Do the Illuminati Really Exist?
Interview With Massimo Introvigne
| 5426 hits
TURIN, Italy, MAY 27, 2005 (Zenit.org).- An expert in new religious movements downplays novelist Dan Brown's ideas about the Illuminati, a 18th-century group that once aspired to overthrowing the Catholic kingdom of Bavaria.
Massimo Introvigne, director of the Turin-based Center for Studies in New Religions, went into detail about the group mentioned in Brown's new novel, in this interview posted by the center.
Q: "Angels & Demons" by Dan Brown is the latest best-selling novel claiming that the Illuminati were, or are, an important and powerful secret society. Is this only a novel?
Introvigne: Not according to Dan Brown himself.
He claims in Web site that "Secret societies like the Illuminati go to enormous lengths to remain covert. Although many classified intelligence reports have been written on the brotherhood, few have been published. Conspiracy theories on the Illuminati include infiltration of the British Parliament and U.S. Treasury, secret involvement with the Masons, affiliation with covert Satanic cults, a plan for a New World Order, and even the resurgence of their ancient pact to destroy Vatican City. Separating Illuminati fact from fiction can be difficult on account of the massive quantities of misinformation that has been generated about the brotherhood. Some theorists claim this plethora of misinformation is actually generated by the Illuminati themselves in an effort to discredit any factual information that may have surfaced. This concealment tactic -- known as 'data-sowing' -- is often employed by U.S. intelligence agencies."
Actually, Dan Brown seems to take the continuing existence of Illuminati even more seriously than his character Robert Langdon.
Q: But the existence of the Illuminati is an historical fact, isn't it?
Introvigne: Yes, it is. The Order of the Illuminati was established on May 1, 1776, at the University of Ingolstadt, then part of the Kingdom of Bavaria, in Germany, by a professor of law called Adam Weishaupt [1748-1830].
The Illuminati were an interesting organization, with both esoteric rituals and a political aim, based on the Enlightenment philosophy and ultimately aimed at overthrowing the Roman Catholic and politically conservative Kingdom of Bavaria and replacing it with a liberal republic.
Q: Were the Illuminati part of Freemasonry?
Introvigne: Not originally. Weishaupt was quite critical of Freemasonry and wanted to establish a different order with different rituals. He, however, failed to produce rituals interesting enough to attract a significant number of followers, and in February 1777 decided to be initiated as a Freemason in a Munich Masonic lodge known as Zur Behutsamkeit -- "The Prudence".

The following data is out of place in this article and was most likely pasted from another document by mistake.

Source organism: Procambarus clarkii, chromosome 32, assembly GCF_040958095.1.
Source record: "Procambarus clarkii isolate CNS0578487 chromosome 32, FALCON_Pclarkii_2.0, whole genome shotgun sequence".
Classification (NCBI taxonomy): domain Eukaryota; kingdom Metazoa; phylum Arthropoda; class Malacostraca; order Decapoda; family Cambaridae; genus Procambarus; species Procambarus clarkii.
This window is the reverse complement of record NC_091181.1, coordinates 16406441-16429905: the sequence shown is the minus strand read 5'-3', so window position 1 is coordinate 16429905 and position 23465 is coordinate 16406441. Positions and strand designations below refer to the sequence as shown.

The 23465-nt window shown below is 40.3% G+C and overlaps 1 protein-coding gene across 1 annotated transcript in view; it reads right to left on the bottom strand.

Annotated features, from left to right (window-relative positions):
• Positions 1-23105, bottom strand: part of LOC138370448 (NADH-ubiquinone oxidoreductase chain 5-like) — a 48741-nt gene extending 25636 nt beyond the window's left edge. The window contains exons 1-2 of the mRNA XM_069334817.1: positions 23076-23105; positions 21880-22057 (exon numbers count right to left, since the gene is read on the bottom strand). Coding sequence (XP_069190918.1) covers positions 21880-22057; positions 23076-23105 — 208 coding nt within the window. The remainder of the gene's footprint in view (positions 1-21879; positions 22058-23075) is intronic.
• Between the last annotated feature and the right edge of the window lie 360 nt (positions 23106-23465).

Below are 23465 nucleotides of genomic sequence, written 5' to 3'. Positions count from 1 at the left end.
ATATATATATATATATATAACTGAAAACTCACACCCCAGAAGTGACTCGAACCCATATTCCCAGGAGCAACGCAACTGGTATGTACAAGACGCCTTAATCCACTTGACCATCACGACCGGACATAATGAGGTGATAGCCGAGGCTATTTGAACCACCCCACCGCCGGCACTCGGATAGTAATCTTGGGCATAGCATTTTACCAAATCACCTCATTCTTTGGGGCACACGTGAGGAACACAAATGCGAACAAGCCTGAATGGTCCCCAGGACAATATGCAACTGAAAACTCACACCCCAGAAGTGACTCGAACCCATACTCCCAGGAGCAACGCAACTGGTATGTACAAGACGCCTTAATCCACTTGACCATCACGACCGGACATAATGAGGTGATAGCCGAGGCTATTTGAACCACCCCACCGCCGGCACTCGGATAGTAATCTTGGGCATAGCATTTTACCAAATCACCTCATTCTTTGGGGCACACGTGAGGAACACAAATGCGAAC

In 1780, a prominent German Freemason, Baron Adolf Franz Friedrich Ludwig von Knigge, joined the Illuminati and by January 1782 he had rewritten their rituals in a much more Masonic form. Although this ritual was essentially Masonic, and many members were Freemasons, however, the Illuminati as such were not part of Freemasonry.
Q: Did these Illuminati succeed in their purposes?
Introvigne: In a way, yes. The new ritual was quite successful, and the Illuminati were able to recruit some 2,500 members both in Bavaria and various European countries, not a small number by the standard of esoteric orders in general.
On the other hand, the Illuminati's political aim was not achieved. Between 1784-1787, documents were seized by the Bavarian police proving that theirs was a political plot aimed at overthrowing the government.
Some members were arrested, although none was treated too severely by the Bavarian government, and they escaped with fines or a few months in jail, whilst Weishaupt himself fled Bavaria and lived quite peacefully in other parts of Germany until his death in 1830.
The Illuminati survived outside Bavaria, thanks to the efforts of one of their leaders, Johann Joachim Christoph Bode [1730-1793], but had ceased any activity by 1790.
Q: Wasn't there something sinister in the Illuminati's activities?
Introvigne: Yes. Their political activities were not confined to legal means.
In October 1786 the police raided the home of a prominent member of the Illuminati, the diplomat Franz Xavier von Zwack [1755-1843], and seized documents indicating that the order was ready to poison several of its political foes, although these plans were never executed.
Q: But didn't the Illuminati claim a much older origin than 1776?